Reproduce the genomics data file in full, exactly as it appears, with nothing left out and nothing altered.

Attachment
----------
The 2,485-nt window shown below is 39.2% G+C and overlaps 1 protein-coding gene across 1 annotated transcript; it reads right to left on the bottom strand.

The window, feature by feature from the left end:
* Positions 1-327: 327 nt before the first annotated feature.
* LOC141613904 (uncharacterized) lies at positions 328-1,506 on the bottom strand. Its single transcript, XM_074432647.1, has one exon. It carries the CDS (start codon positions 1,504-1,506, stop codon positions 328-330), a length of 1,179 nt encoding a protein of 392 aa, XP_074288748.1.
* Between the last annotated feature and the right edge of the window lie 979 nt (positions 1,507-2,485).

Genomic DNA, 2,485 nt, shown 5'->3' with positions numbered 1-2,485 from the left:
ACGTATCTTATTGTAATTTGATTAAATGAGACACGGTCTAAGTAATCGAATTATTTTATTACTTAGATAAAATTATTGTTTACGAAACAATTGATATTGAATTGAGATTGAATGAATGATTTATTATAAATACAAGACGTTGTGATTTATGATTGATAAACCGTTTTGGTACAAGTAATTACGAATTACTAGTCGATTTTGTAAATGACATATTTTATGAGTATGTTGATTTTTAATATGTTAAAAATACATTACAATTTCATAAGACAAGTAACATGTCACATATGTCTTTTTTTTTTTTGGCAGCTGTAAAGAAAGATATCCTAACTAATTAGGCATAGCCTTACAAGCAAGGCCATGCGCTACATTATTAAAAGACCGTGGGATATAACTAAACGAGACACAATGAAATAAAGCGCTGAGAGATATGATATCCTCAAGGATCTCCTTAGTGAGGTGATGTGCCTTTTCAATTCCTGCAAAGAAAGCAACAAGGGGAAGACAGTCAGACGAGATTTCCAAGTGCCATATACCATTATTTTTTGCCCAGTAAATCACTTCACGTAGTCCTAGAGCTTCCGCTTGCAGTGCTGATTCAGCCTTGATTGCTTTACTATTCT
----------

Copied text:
The 2,485-nt window shown below is 39.2% G+C and overlaps 1 protein-coding gene across 1 annotated transcript; it reads right to left on the bottom strand.

The window, feature by feature from the left end:
* Positions 1-327: 327 nt before the first annotated feature.
* LOC141613904 (uncharacterized) lies at positions 328-1,506 on the bottom strand. Its single transcript, XM_074432647.1, has one exon. It carries the CDS (start codon positions 1,504-1,506, stop codon positions 328-330), a length of 1,179 nt encoding a protein of 392 aa, XP_074288748.1.
* Between the last annotated feature and the right edge of the window lie 979 nt (positions 1,507-2,485).

Genomic DNA, 2,485 nt, shown 5'->3' with positions numbered 1-2,485 from the left:
ACGTATCTTATTGTAATTTGATTAAATGAGACACGGTCTAAGTAATCGAATTATTTTATTACTTAGATAAAATTATTGTTTACGAAACAATTGATATTGAATTGAGATTGAATGAATGATTTATTATAAATACAAGACGTTGTGATTTATGATTGATAAACCGTTTTGGTACAAGTAATTACGAATTACTAGTCGATTTTGTAAATGACATATTTTATGAGTATGTTGATTTTTAATATGTTAAAAATACATTACAATTTCATAAGACAAGTAACATGTCACATATGTCTTTTTTTTTTTTGGCAGCTGTAAAGAAAGATATCCTAACTAATTAGGCATAGCCTTACAAGCAAGGCCATGCGCTACATTATTAAAAGACCGTGGGATATAACTAAACGAGACACAATGAAATAAAGCGCTGAGAGATATGATATCCTCAAGGATCTCCTTAGTGAGGTGATGTGCCTTTTCAATTCCTGCAAAGAAAGCAACAAGGGGAAGACAGTCAGACGAGATTTCCAAGTGCCATATACCATTATTTTTTGCCCAGTAAATCACTTCACGTAGTCCTAGAGCTTCCGCTTGCAGTGCTGATTCAGCCTTGATTGCTTTACTATTCT